Don’t Have “Just Another Year”: Make 2014 a Year of Renewal

 In Psychotherapy, Toronto Therapist

I know that Groundhog Day and New Year’s Eve are two very different holidays, but bear with me—I would like to use Bill Murray as an example.

To some people, each new year brings another opportunity to start over or make some important life change.

For many, however, New Year’s Eve brings on a Bill Murray reminiscent of Groundhog Day experience, and they enter a new year that feels unchanged from the past, maybe identical even.  In cases like this, New Year’s Eve holds no excitement, because what’s the point of getting excited if things consistently feel so similar?

Feelings such as these are entirely understandable.  They arise from a sense that there must be something “more” to life than simply marking the years and counting down the ball drops.  If that sentiment strikes you as familiar, don’t be discouraged—there is more to life, it’s just all about looking for it in the right places.

One such place is closer than you might think—it’s inside you.  But in order to get the most out of your inner wellspring, it’s good to know that there are tools you can utilize to gain access to your strengths.  One tool that could help you turn 2014 into your year for growth and renewal is therapy.

Four Unexpected Benefits to Therapy that Can Enrich Your Life

When the uninitiated think of therapy, they think of long talks on a couch — perhaps with a therapist who nods mostly silently.  Many think of it more than anything as a means of getting something off of their chest.

While talking is an important part of the process, psychotherapy is not just simply talk.  Instead, it is a process that can revolutionize how you interact with the world, providing you with the opportunity to find more meaning to life and to better establish your place in it.  And further, if you decide you would like to work with me, we will sit across one another in chairs – not a couch – and that I will be fully engaged during our work together.

To these ends, the following are four major benefits that can come from therapy:

Increased depth.

As we interact with other people, we all-too-often find ourselves discussing the ordinary, surface aspects of life—celebrity gossip, trivial aspects of work, the weather, or whatever. We do it so often that it can become our only way of conversing and interacting.
For many people, this is not enough.  There are those who feel that there should be more to their interactions and relationships.
Therapy provides the opportunity to delve into the depths of emotion and personal experience, providing new and more profound insight into one’s existence. While this starts on a personal level, people who undergo therapy often find themselves extending this enhanced view into their relationships and everyday life, enriching and bettering each interaction and experience by providing greater depth to what once seemed mundane.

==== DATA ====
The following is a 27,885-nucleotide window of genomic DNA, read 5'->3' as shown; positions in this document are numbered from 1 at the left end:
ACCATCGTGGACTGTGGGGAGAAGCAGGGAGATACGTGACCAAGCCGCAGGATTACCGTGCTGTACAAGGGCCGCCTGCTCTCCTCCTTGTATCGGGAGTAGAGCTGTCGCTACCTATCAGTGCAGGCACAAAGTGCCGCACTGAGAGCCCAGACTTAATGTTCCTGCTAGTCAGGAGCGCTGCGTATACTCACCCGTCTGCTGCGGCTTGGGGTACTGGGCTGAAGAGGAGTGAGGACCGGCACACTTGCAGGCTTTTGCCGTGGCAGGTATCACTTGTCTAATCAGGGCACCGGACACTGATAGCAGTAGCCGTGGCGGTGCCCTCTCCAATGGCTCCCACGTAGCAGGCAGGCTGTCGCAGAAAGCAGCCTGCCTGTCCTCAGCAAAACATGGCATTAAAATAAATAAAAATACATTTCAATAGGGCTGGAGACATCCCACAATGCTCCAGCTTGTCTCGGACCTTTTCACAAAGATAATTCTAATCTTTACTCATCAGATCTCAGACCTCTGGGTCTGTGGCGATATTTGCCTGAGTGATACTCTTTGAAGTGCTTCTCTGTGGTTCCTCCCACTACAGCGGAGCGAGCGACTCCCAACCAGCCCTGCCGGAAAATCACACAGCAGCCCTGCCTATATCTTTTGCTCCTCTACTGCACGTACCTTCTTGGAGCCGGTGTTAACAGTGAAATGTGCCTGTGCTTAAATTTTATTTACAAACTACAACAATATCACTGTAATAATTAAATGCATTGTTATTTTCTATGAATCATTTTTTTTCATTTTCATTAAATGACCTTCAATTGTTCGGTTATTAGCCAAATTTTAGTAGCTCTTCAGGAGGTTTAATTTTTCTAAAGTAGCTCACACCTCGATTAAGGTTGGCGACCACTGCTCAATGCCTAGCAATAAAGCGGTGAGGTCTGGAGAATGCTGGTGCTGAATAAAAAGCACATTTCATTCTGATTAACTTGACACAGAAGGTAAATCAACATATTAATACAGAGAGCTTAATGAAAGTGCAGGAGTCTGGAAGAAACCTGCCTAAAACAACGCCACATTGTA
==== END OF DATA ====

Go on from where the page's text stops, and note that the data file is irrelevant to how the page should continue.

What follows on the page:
Improved listening skills.

As people go through therapy, they spend a lot of time being listened to, and they come to realize the benefits of receiving such focused attention. It is common for them to develop the habits of a good listener, and to begin extending these habits to their relationships.

This provides a number of clear benefits. Not only does it improve one’s communication skills, it allows the opportunity to learn more about other people and the world in general. Sometimes you don’t know what you’re missing until you quiet down and listen carefully.

Gain empathy.

People often begin therapy with the sole intention of understanding themselves and their own problems, only to find that they learn to better appreciate those of the people around them. Suddenly you come to view a person’s negative behaviour as something that stems from a deeper issue, thereby instilling your perception of him or her with more humanity.

Not only does a heightened sense of empathy enrich you as a person and develop your abilities to navigate relationships, it also tends to rub off on other people. Which brings us to our last point…

Self Improvement is contagious.

When people see that someone close to them is trying to grow and improve, they are often inspired to try it themselves. What a world we would live in if each of us was continually motivating and nurturing one another’s self development!

Oftentimes it takes one person to get the ball rolling before others will get in the game.


Due to its effectiveness at not only improving how you relate to yourself, but also how you relate to others and the world around you, therapy can make for an excellent first step down the path toward self discovery and fulfillment.  It could be exactly what you need to make 2014 your big year of growth and change.

Take it from Bill Murray—no one wants to relive the same day again and again, let alone the same year.  Perhaps now is the time for you to try out something new?

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